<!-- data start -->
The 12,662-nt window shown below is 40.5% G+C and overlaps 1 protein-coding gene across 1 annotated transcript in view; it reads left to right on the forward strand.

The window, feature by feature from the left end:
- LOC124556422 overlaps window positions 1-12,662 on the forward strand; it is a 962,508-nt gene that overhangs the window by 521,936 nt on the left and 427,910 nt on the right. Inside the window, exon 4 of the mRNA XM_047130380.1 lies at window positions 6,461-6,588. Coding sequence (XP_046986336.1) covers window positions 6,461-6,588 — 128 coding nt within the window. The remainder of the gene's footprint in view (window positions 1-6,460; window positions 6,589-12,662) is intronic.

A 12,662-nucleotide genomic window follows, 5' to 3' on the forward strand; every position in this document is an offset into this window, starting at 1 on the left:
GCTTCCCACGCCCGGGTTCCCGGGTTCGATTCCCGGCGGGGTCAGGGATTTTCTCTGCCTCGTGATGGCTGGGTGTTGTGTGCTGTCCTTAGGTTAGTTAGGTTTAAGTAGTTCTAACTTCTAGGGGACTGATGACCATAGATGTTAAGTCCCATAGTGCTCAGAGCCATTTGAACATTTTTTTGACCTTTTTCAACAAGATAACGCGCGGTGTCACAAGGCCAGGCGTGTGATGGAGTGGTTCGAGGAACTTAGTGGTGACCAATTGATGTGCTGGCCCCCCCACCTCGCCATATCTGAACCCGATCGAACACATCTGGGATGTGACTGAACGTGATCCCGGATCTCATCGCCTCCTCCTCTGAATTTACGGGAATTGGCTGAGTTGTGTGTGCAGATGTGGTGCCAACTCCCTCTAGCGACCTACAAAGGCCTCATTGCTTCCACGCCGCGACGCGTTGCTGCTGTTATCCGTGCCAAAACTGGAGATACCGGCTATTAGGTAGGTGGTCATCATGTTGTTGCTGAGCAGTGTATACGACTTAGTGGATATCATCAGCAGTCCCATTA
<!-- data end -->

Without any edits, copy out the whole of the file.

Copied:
The 12,662-nt window shown below is 40.5% G+C and overlaps 1 protein-coding gene across 1 annotated transcript in view; it reads left to right on the forward strand.

The window, feature by feature from the left end:
- LOC124556422 overlaps window positions 1-12,662 on the forward strand; it is a 962,508-nt gene that overhangs the window by 521,936 nt on the left and 427,910 nt on the right. Inside the window, exon 4 of the mRNA XM_047130380.1 lies at window positions 6,461-6,588. Coding sequence (XP_046986336.1) covers window positions 6,461-6,588 — 128 coding nt within the window. The remainder of the gene's footprint in view (window positions 1-6,460; window positions 6,589-12,662) is intronic.

A 12,662-nucleotide genomic window follows, 5' to 3' on the forward strand; every position in this document is an offset into this window, starting at 1 on the left:
GCTTCCCACGCCCGGGTTCCCGGGTTCGATTCCCGGCGGGGTCAGGGATTTTCTCTGCCTCGTGATGGCTGGGTGTTGTGTGCTGTCCTTAGGTTAGTTAGGTTTAAGTAGTTCTAACTTCTAGGGGACTGATGACCATAGATGTTAAGTCCCATAGTGCTCAGAGCCATTTGAACATTTTTTTGACCTTTTTCAACAAGATAACGCGCGGTGTCACAAGGCCAGGCGTGTGATGGAGTGGTTCGAGGAACTTAGTGGTGACCAATTGATGTGCTGGCCCCCCCACCTCGCCATATCTGAACCCGATCGAACACATCTGGGATGTGACTGAACGTGATCCCGGATCTCATCGCCTCCTCCTCTGAATTTACGGGAATTGGCTGAGTTGTGTGTGCAGATGTGGTGCCAACTCCCTCTAGCGACCTACAAAGGCCTCATTGCTTCCACGCCGCGACGCGTTGCTGCTGTTATCCGTGCCAAAACTGGAGATACCGGCTATTAGGTAGGTGGTCATCATGTTGTTGCTGAGCAGTGTATACGACTTAGTGGATATCATCAGCAGTCCCATTA